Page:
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Dejima Takeharu

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Record  595-495-98
Role  Sumo Wrestler
Education  Chuo University
Name  Dejima Takeharu
Weight  162 kg
Retired  July, 2009
Height  1.80 m
Debut  March, 1996
Makuuchi rank  Ozeki

Dejima Takeharu sumodbsumogamesdepics31jpg

Born  Dejima Takeharu March 21, 1974 (age 49) Ishikawa, Japan (1974-03-21)
Highest rank  Ozeki (September, 1999)
Championships  1 (Makuuchi) 1 (Juryo) 1 (Makushita)
Special Prizes  Outstanding Performance (3) Fighting Spirit (4) Technique (3)
Stable  Fujishima stable (until 2009)
Similar People  Miyabiyama Tetsushi, Tochinonada Taiichi, Musoyama Masashi, Tosanoumi Toshio, Tochiazuma Daisuke

Dejima Takeharu (出島 武春, born March 21, 1974) is a former sumo wrestler from Kanazawa, Ishikawa, Japan. A former amateur champion, he made his professional debut in 1996, reaching the top makuuchi division the following year. In July 1999 he won the yūshō or tournament championship and earned promotion to the second highest rank of ōzeki. He lost the rank in 2001 and, for the most part, remained a maegashira until his retirement in 2009. He won ten special prizes and six gold stars over his long career. He wrestled for Musashigawa stable.


Early career

Dejima did sumo at elementary school, where he was a rival of fellow top division wrestler Tochinonada. He was an amateur champion at Chuo University. Dejima joined professional sumo in March 1996 at the age of 22, recruited by Musashigawa stable, home to then ōzeki Musashimaru. Due to his amateur success he was given makushita tsukedashi status and was allowed to make his debut in the third makushita division. He did not adopt a traditional shikona, and he only ever used his real name as an active wrestler. In January 1997 he captured the tournament championship in the second jūryō division and was promoted to the top makuuchi division. His rise was so rapid that his hair had not yet grown long enough to be fashioned into the traditional oichonmage topknot.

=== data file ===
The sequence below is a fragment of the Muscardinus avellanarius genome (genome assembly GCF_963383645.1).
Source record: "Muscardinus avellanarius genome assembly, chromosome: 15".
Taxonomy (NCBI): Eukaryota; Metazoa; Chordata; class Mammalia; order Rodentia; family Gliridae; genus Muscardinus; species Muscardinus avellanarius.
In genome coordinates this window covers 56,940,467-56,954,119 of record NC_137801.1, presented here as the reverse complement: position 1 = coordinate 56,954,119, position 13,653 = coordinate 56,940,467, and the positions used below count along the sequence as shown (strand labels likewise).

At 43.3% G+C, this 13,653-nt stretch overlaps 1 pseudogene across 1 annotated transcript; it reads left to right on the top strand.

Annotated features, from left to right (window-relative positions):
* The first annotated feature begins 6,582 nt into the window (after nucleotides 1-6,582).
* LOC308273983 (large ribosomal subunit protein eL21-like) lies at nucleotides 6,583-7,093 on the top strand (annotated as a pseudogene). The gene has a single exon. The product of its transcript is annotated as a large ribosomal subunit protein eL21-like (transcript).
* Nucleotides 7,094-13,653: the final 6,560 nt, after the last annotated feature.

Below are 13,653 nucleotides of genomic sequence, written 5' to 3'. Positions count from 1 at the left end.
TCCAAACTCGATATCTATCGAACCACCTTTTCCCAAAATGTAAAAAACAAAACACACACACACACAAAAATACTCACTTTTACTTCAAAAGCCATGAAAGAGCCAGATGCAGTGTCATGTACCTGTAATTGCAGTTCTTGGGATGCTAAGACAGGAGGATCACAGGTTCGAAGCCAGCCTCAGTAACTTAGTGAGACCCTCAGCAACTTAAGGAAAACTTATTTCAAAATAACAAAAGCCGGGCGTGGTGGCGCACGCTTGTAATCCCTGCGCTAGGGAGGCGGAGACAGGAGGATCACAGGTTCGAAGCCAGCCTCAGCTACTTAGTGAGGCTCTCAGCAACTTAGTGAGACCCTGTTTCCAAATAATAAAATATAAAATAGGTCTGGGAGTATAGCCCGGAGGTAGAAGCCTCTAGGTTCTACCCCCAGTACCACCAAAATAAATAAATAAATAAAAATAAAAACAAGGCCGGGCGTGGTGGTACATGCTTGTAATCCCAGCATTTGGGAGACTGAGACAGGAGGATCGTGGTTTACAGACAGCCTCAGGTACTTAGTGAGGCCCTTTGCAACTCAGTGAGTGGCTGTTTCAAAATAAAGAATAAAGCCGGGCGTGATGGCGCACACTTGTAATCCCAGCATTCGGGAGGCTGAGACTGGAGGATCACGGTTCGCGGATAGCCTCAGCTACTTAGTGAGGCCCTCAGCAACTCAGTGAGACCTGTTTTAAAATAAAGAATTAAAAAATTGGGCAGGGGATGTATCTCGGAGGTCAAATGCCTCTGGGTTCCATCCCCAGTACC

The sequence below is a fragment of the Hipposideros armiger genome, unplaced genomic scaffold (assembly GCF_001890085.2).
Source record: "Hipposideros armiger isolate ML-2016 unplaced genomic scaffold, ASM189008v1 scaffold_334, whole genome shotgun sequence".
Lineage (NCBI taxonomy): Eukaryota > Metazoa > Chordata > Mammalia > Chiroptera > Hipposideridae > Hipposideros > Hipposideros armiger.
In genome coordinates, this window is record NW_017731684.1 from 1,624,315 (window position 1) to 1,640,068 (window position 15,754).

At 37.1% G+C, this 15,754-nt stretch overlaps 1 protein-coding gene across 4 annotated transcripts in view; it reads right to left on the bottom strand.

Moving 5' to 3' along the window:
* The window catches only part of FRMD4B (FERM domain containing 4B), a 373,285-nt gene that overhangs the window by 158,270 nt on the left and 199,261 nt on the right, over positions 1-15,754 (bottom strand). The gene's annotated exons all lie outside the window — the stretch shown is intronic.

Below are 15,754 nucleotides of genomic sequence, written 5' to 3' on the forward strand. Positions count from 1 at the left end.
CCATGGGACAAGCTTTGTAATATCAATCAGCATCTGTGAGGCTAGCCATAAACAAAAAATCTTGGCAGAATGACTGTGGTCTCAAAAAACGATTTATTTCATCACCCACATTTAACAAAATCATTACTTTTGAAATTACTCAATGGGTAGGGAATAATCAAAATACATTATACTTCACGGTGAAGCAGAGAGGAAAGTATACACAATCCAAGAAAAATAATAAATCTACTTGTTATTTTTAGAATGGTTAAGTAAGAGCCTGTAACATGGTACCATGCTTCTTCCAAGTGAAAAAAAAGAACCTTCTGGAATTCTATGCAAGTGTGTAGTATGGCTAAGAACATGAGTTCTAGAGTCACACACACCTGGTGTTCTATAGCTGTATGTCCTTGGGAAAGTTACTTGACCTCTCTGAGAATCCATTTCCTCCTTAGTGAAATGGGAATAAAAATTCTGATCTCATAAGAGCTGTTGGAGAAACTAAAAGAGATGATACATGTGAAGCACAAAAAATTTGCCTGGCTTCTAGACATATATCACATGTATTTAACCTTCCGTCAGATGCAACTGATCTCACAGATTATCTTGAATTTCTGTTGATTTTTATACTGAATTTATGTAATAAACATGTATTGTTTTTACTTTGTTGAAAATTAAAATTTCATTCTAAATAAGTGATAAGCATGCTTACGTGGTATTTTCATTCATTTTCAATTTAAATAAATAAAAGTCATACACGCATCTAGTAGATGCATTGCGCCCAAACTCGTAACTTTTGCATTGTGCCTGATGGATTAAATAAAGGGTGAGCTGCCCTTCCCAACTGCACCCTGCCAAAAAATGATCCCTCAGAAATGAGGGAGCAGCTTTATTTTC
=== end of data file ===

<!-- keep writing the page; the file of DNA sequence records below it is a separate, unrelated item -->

Dejima scored an impressive 11 wins in his top division debut, and was awarded two special prizes, for technique and fighting spirit. After another 11–4 score in September, in which he won two more prizes and earned his first two kinboshi or gold stars for defeating yokozuna, he made his san'yaku debut at sekiwake in November 1997. However, after winning five of his first six matches, he injured himself on the seventh day and missed the next two tournaments. He made a full recovery and after reappearing in May 1998 he quickly returned to the san'yaku ranks at komusubi in September 1998, a rank he held for four straight tournaments.


Dejima returned to sekiwake in May 1999 and produced a strong 11–4 record, and in the following basho in July 1999 he won his first top division yūshō or tournament championship, defeating yokozuna Akebono and Takanohana and both ōzeki to score 13–2 and then beating Akebono once again in a playoff. Dejima chose to henka the yokozuna in this bout, for which he received some criticism. Nevertheless, in addition to his yūshō he was awarded all three special prizes on offer, for technique, outstanding performance and fighting spirit. He was only the second wrestler after Takahanada to achieve this feat. After the tournament his promotion to ōzeki was confirmed. He was the fourth former amateur champion, after Yutakayama, Wajima and Asashio, to reach sumo's second highest rank. His stablemates Musōyama and Miyabiyama subsequently made ōzeki also, in March and May 2000 respectively. With Musashimaru at yokozuna, Dejima had three of his colleagues in the top two ranks, an advantage as sumo wrestlers never fight members of their own stables except in playoffs.